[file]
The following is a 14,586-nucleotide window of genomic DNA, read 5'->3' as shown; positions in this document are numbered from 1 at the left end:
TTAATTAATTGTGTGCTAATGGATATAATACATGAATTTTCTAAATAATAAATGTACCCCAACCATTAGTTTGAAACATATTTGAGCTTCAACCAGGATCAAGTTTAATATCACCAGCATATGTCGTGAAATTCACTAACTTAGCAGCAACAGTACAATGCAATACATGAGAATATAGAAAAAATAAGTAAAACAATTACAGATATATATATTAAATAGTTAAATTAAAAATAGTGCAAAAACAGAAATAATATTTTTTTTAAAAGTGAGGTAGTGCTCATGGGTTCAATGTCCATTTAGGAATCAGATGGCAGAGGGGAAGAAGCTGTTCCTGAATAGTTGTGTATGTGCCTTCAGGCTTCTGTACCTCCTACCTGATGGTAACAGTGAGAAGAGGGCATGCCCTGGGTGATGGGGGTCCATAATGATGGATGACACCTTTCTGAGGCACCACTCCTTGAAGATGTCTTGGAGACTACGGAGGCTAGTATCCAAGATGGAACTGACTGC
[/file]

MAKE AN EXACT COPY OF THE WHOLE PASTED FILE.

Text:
The following is a 14,586-nucleotide window of genomic DNA, read 5'->3' as shown; positions in this document are numbered from 1 at the left end:
TTAATTAATTGTGTGCTAATGGATATAATACATGAATTTTCTAAATAATAAATGTACCCCAACCATTAGTTTGAAACATATTTGAGCTTCAACCAGGATCAAGTTTAATATCACCAGCATATGTCGTGAAATTCACTAACTTAGCAGCAACAGTACAATGCAATACATGAGAATATAGAAAAAATAAGTAAAACAATTACAGATATATATATTAAATAGTTAAATTAAAAATAGTGCAAAAACAGAAATAATATTTTTTTTAAAAGTGAGGTAGTGCTCATGGGTTCAATGTCCATTTAGGAATCAGATGGCAGAGGGGAAGAAGCTGTTCCTGAATAGTTGTGTATGTGCCTTCAGGCTTCTGTACCTCCTACCTGATGGTAACAGTGAGAAGAGGGCATGCCCTGGGTGATGGGGGTCCATAATGATGGATGACACCTTTCTGAGGCACCACTCCTTGAAGATGTCTTGGAGACTACGGAGGCTAGTATCCAAGATGGAACTGACTGC